Evolution has occurred the fastest in Africa, Asia and Europe (sorry, my fellow Americans). But interestingly enough, evolutionary changes “have been unique to their corner of the world.” Does that mean humans with X-Ray vision could go to war with humans with wings in the year 10,000? Of course.

Sunday, December 09, 2007

Booo! Underground ‘Ocean’ Not Really an Ocean

When I saw this headline at LiveScience, “Huge 'Ocean' Discovered Inside Earth,” my imagination took off. First, I saw the scene at the start of “The Two Towers” where Gandalf rides the flaming balrog into a massive underground cavern with a lake at the bottom. Then I thought of a vast underwater civilization like that in the Abyss or Star Wars Episode I: The Phantom Menace.

But alas, what they’re calling an “ocean” is actually just a huge region of water-logged rock. Indeed, rock (porous as it often is) can absorb a fair amount of water. For example, “some ocean floor rocks is up to 15 percent water.”

So what they found is actually a bunch of wet rock. A lot of wet rock. So much that it contains “at least the volume of the Arctic Ocean.” Somehow, I’m still not impressed.

Look for this reservoir, known as the “Beijing anomaly” under Asia.

Scientists believe movement of the earth’s crust is forcing water-rich rock under Asia. As the rock descends into the earth’s hot mantle, the water evaporates, rises, and steadily saturates the region now known as the “Beijing anomaly.”

On a more impressive note, the LiveScience article points out that water plays a key role in plate tectonics. “One of [water’s] many functions is to act like a lubricant for the movement of continental plates.” According to one scientists, lack of water may be one reason that Venus has no plate movement. “The system is locked up, like a rusty Tin Man with no oil,” said seismologist Michael Wysession of Washington University in St. Louis. Wysession discovered the Beijing anomaly along with a grad student, Jesse Lawrence.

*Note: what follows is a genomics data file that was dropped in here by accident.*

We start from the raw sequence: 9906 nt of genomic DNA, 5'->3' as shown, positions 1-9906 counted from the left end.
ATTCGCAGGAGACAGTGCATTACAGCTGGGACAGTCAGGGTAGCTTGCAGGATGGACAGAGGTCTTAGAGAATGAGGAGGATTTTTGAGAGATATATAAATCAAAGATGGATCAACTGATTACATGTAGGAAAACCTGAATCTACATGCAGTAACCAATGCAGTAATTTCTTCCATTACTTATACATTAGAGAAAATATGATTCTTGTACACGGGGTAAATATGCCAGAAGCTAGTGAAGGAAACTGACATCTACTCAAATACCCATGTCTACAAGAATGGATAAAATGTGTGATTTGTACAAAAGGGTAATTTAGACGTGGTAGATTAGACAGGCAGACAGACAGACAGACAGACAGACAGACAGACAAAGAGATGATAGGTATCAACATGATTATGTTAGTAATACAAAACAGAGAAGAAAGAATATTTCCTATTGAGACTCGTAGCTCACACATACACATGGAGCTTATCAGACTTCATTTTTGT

Saturday, December 08, 2007

Nine-Foot, Spitting Snake Discovered

Imagine your walking through the wild when a reptile’s head pokes out from behind a waist-high bush, it unfurls a dreadful hood. You’re a few yards away so you should be safe. But it fires a bolt of venom that hits you right in the eyes before you have time to turn and run.

No, this isn’t a scene from Jurassic Park. It’s an encounter that may play out for visitors in the dry lowlands of Africa, in parts of Kenya, Uganda and Ethiopia where a species of giant cobra was recently “discovered.”

“Ashe’s spitting cobra” had previously been classified as a “black-necked spitting cobra.” But after analysis of blood and tissue samples, it was split off into its own species,
reported National Geographic this week.

The Ashe can grow to nine feet in length, spit venom “several yards” and “is believed to deliver more venom with a single bite than any other cobra on the planet.”

Scientists believe other snake species have been inaccurately grouped together. Could this type of classification error be common in other animals as well? If so, it makes you wonder how many species are actually being wiped out when it’s reported that a single one is lost.

I’m sure paleontologists visiting from another star system will sort it out in a few hundred million years.

The Mysterious Birth & Death of Gas Giants

A couple of pieces on gas giants (like Saturn and Jupiter) caught my eye today.

The first, by Space.com (via MSNBC), investigates the mystery of gas giants dying slow deaths as they spiral towards their host stars. While beautiful (these planets appear like shooting stars as their atmospheres are obliterated by a star’s energy), it’s a mystery how they end up so close (a fraction of an Astronomical Unit) to a star.

In our solar system, gas giants like Jupiter and Saturn are a few Astronomical Units (AUs) from the sun. (One Astronomical Unit is equal to the distance from the sun to the Earth.) And according to our best guesses on how gas giants form, it should be that way.

According to another article from Space.com, we used to believe gas giants formed the same way as other planets, by a process called “core accretion.” This process begins when dense matter (ice and rock, for example) smash and grind into a small protoplanet. Over time, the protoplanet may attract more dense matter and become a rocky planet like Earth; or, the theory went, it could attract gas and become a gas giant. Either way, the protoplanet would become a planet as it developed enough mass to carve out a stable orbit around the host star.

The problem was, computer models suggested it would take too long for a gas giant to form (or establish enough mass) before the fledgling protoplanet was sucked into the host star (or another planet).

While other theories have been developed, the birth of gas giants and how they end up in a death spiral so close to some stars remains a mystery.

Sunday, December 02, 2007

Meet the Mother of All Greenhouse Gasses

A recent article at Slate looks at “Other Greenhouse Gases,” and it turns out CO2 is the weakest of the bunch. It’s so weak, the EPA uses CO2’s heat-trapping power (if you can call it that) to measure the real monsters of the greenhouse gas bunch.

The measurement is called “Global Warming Potential” (GWP). A molecule of CO2 has a GWP of 1. Methane, which accounts for 8 percent of the greenhouse gas America spews annually, has a GWP of 21. But it doesn’t last in the atmosphere as CO2. A methane molecule floats around for 12 years. CO2 on the other hand, sticks around for 50 to 200 years.